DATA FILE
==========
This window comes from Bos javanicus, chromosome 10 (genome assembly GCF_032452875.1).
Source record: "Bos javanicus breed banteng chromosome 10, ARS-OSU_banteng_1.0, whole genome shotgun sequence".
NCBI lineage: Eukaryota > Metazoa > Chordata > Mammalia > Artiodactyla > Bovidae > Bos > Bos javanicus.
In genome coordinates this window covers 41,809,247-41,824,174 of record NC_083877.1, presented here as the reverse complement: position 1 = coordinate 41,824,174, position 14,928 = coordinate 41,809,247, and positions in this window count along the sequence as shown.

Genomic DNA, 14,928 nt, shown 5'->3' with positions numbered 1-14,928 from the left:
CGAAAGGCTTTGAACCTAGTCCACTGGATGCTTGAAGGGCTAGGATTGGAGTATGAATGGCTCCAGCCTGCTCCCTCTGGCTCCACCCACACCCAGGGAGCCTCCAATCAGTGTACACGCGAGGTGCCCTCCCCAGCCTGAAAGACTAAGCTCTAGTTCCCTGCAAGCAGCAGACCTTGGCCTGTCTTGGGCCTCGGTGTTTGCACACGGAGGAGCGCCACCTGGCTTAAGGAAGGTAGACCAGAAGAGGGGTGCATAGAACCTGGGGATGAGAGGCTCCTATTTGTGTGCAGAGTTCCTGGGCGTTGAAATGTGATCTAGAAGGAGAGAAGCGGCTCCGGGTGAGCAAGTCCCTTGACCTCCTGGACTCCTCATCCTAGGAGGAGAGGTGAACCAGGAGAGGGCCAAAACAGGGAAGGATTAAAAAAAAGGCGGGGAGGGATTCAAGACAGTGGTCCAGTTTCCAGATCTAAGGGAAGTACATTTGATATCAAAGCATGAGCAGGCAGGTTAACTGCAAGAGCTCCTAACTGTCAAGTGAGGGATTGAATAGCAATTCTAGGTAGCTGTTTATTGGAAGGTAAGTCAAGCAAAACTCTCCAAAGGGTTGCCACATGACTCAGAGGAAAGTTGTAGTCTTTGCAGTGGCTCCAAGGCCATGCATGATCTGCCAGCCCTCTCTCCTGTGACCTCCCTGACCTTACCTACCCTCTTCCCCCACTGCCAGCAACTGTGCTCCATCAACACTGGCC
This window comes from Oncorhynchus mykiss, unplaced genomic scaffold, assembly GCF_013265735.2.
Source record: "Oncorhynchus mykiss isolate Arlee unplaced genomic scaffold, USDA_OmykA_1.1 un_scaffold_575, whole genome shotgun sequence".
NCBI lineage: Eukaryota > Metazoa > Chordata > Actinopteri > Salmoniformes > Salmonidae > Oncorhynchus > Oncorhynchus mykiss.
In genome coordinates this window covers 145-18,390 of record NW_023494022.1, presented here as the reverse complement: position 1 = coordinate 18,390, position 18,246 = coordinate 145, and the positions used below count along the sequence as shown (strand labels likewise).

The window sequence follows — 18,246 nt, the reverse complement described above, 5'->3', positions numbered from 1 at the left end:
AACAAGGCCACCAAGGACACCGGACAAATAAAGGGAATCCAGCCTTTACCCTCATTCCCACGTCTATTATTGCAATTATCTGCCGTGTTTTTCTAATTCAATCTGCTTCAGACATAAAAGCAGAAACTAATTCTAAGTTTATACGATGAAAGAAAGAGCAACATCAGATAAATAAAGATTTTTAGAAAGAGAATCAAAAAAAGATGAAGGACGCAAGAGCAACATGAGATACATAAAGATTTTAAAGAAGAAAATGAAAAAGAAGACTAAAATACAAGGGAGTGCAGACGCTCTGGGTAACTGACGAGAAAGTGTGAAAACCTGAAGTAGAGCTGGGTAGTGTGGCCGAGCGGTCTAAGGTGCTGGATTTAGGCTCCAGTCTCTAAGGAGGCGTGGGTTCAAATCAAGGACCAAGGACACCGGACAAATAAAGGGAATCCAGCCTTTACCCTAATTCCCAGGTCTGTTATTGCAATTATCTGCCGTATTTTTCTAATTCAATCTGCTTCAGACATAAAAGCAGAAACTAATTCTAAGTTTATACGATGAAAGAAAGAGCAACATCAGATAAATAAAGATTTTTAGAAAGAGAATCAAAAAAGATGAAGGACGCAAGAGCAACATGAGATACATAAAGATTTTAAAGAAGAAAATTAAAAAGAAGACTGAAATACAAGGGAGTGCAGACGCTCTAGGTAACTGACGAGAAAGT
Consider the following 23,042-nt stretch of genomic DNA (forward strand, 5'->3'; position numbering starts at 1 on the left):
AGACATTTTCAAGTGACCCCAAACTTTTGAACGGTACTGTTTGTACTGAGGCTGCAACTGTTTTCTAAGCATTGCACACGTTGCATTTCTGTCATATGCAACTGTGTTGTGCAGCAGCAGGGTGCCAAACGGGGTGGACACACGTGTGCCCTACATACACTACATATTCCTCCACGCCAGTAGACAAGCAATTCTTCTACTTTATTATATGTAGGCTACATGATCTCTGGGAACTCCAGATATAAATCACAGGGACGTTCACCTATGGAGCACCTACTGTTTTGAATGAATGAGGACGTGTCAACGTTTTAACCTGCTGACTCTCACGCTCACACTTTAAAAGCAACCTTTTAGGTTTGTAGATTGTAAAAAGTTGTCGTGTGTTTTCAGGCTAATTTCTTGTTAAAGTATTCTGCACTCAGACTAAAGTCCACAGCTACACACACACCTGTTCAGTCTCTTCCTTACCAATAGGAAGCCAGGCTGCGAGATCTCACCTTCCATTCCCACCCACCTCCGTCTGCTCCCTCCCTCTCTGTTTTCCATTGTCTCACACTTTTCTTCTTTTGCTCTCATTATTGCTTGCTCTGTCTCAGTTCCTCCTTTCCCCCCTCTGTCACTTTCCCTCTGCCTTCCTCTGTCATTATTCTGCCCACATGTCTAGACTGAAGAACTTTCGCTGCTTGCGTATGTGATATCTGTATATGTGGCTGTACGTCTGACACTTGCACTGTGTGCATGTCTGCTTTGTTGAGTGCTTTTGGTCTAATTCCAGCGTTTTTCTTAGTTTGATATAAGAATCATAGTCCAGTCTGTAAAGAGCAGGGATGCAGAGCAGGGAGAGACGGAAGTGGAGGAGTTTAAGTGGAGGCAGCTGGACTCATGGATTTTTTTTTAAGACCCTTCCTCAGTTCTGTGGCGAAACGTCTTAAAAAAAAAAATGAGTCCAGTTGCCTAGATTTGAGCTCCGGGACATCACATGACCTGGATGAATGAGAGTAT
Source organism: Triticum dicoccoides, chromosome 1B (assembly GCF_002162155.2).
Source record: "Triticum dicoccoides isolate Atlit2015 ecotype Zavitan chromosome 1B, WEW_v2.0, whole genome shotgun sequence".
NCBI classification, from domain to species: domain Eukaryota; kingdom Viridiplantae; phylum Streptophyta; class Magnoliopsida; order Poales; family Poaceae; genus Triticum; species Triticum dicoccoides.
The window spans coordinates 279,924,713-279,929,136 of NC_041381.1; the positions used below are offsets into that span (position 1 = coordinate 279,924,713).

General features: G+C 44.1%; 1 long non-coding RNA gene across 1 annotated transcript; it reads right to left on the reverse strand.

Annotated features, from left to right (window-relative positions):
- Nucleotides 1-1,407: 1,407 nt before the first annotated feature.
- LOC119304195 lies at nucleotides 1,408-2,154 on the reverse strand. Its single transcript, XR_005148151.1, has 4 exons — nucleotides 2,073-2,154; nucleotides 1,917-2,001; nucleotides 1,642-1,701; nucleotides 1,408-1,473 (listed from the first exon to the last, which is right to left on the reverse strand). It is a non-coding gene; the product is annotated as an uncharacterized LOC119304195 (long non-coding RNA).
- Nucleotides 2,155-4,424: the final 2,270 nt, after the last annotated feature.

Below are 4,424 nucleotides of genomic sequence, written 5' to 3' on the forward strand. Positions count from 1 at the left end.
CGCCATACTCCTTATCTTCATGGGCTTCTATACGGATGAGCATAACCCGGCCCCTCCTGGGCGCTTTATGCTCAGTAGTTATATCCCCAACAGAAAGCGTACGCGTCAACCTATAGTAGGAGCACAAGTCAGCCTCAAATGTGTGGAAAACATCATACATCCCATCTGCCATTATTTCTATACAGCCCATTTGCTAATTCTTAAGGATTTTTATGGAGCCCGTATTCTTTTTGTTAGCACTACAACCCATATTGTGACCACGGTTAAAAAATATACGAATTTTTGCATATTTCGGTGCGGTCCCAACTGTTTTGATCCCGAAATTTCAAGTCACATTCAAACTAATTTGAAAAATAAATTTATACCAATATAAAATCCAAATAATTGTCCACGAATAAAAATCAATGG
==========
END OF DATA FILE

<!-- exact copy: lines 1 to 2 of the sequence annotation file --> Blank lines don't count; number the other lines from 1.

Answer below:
This window comes from Bos javanicus, chromosome 10 (genome assembly GCF_032452875.1).
Source record: "Bos javanicus breed banteng chromosome 10, ARS-OSU_banteng_1.0, whole genome shotgun sequence".